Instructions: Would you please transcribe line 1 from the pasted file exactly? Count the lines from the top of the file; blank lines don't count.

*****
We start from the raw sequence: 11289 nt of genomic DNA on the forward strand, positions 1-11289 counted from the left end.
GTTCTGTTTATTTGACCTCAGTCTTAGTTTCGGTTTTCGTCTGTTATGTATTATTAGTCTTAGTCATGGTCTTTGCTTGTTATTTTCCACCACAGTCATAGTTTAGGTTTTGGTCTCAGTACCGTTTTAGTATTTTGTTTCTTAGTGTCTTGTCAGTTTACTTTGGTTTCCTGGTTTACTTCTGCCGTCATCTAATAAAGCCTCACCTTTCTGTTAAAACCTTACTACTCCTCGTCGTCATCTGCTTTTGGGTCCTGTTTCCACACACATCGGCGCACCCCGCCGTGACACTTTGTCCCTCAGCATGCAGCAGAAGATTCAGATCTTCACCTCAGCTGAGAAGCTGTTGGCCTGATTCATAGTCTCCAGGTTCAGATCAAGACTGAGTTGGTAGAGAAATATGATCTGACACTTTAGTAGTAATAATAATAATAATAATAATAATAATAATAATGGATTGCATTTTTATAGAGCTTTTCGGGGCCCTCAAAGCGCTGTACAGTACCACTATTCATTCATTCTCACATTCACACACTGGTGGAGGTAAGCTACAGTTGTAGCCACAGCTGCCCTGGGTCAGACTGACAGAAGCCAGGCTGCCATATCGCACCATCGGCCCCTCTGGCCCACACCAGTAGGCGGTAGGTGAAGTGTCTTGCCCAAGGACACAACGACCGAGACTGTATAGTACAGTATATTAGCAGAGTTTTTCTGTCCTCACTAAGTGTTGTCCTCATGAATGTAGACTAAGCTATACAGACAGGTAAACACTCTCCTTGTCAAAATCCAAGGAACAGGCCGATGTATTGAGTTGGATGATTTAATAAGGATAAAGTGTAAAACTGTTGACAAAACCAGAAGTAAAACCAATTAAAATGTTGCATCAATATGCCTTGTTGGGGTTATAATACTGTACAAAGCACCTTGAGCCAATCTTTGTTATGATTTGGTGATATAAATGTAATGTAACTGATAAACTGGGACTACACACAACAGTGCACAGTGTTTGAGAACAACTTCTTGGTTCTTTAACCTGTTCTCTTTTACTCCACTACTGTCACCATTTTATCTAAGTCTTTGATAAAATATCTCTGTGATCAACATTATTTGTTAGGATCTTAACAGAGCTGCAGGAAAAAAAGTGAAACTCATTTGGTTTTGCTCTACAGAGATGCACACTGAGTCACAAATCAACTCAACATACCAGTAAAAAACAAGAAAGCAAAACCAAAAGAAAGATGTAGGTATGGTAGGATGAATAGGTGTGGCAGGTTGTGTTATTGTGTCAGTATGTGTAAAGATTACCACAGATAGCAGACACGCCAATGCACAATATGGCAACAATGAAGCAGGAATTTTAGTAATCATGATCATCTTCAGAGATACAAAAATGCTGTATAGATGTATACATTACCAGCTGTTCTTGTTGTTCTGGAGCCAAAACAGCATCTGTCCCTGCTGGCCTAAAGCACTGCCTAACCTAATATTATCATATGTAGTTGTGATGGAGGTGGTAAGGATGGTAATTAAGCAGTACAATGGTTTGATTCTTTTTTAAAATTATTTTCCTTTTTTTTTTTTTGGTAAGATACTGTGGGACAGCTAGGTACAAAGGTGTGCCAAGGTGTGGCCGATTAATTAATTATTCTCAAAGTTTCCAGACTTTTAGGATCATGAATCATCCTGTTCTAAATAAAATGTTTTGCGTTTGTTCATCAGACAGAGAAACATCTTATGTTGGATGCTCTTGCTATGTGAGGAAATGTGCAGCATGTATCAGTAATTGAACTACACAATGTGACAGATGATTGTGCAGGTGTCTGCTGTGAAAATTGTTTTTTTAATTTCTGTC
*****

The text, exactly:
We start from the raw sequence: 11289 nt of genomic DNA on the forward strand, positions 1-11289 counted from the left end.